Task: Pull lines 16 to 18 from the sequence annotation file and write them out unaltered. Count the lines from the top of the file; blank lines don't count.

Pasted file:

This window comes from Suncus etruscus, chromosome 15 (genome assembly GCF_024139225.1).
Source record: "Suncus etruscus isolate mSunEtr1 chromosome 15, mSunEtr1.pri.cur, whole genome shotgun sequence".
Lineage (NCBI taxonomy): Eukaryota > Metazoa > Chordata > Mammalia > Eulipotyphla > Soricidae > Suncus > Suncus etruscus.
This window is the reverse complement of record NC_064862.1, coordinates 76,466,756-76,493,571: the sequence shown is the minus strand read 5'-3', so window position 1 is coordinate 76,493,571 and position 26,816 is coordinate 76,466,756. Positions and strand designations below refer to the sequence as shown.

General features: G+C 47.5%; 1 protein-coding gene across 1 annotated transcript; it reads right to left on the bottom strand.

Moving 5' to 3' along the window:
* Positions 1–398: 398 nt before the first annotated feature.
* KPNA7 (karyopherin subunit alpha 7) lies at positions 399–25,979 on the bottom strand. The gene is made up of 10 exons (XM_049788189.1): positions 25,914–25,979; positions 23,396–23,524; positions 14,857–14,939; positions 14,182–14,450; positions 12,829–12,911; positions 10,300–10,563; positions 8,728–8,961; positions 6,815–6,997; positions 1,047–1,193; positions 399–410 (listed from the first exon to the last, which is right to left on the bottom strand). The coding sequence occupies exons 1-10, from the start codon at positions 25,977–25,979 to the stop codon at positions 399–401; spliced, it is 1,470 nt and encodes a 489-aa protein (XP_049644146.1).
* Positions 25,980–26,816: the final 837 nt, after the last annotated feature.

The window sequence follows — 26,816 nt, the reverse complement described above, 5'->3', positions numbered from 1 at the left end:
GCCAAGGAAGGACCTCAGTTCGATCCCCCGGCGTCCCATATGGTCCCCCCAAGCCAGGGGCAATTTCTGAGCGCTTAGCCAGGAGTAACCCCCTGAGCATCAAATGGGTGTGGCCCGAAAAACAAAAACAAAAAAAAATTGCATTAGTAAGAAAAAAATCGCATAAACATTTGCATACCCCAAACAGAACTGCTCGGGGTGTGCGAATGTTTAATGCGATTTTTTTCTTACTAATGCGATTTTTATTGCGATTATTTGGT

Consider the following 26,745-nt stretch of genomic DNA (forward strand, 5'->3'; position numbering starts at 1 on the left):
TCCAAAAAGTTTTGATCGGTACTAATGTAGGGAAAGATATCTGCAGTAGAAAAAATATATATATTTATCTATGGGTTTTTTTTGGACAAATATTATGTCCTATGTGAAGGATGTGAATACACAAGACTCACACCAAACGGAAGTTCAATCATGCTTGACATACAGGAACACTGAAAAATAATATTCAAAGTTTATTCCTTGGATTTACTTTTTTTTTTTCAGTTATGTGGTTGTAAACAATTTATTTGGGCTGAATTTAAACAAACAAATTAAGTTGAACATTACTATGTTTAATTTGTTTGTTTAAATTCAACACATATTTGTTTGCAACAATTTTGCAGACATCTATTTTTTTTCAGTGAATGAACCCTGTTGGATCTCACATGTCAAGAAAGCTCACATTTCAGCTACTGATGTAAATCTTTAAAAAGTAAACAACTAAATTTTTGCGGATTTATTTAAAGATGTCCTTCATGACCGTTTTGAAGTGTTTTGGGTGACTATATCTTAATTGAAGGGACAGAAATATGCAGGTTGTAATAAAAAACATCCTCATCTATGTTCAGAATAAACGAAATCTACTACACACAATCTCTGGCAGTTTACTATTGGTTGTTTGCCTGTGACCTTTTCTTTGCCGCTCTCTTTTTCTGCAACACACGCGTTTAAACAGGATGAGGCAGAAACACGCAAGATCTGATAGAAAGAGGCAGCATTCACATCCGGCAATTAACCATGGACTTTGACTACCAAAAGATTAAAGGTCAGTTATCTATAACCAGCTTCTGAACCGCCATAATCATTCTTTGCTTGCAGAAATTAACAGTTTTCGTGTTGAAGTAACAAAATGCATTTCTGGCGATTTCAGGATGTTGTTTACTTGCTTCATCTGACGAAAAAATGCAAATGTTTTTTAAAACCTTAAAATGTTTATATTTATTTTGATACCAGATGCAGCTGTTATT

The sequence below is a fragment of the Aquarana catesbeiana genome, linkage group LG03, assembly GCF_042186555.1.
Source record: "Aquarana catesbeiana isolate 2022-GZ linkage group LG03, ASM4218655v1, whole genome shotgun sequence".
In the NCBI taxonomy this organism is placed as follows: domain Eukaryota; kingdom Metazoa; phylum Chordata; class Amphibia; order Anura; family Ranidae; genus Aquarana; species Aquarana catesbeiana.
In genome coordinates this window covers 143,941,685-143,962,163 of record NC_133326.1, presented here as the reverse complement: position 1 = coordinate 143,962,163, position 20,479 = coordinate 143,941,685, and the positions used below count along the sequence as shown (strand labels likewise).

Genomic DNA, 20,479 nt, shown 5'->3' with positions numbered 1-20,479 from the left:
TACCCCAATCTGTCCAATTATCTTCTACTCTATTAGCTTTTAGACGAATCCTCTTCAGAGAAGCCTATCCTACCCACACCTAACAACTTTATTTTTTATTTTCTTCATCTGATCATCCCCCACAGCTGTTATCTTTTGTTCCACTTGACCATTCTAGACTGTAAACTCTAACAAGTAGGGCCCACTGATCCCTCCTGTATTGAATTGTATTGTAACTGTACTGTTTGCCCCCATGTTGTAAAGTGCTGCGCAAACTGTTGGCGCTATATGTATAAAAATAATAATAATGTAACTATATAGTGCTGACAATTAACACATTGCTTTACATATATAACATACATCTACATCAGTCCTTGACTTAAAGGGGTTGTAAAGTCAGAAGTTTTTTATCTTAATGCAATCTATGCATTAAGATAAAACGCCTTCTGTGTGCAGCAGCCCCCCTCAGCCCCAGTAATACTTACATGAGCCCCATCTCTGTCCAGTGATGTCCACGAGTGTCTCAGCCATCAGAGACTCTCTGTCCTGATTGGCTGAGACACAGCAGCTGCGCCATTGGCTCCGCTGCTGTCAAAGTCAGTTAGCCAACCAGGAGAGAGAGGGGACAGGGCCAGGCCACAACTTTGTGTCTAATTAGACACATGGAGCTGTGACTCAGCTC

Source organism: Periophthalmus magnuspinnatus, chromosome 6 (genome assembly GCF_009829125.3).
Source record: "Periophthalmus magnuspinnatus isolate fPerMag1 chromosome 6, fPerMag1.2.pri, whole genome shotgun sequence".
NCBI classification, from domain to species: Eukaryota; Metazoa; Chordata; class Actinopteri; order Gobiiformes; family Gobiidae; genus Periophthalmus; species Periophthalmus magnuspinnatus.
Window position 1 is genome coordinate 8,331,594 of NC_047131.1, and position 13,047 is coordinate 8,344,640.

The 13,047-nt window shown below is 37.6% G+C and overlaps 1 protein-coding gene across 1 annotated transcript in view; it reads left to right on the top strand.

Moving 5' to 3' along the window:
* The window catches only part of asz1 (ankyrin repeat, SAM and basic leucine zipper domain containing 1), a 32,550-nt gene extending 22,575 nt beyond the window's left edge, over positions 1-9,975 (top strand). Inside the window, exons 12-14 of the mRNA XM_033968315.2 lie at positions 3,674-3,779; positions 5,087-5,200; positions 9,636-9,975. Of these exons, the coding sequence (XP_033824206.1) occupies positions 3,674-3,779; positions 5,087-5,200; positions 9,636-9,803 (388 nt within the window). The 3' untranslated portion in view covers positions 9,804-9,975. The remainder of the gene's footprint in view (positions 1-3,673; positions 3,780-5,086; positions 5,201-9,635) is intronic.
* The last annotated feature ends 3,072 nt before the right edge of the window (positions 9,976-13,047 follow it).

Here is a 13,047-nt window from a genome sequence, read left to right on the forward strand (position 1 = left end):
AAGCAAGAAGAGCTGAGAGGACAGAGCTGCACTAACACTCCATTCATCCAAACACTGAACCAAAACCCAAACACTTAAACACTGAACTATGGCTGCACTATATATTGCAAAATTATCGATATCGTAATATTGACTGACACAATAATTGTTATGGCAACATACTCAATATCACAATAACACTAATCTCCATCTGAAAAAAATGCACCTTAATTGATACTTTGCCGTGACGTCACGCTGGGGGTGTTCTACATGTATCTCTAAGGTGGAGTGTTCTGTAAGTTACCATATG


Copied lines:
In the NCBI taxonomy this organism is placed as follows: domain Eukaryota; kingdom Metazoa; phylum Chordata; class Amphibia; order Anura; family Ranidae; genus Aquarana; species Aquarana catesbeiana.
In genome coordinates this window covers 143,941,685-143,962,163 of record NC_133326.1, presented here as the reverse complement: position 1 = coordinate 143,962,163, position 20,479 = coordinate 143,941,685, and the positions used below count along the sequence as shown (strand labels likewise).

Genomic DNA, 20,479 nt, shown 5'->3' with positions numbered 1-20,479 from the left: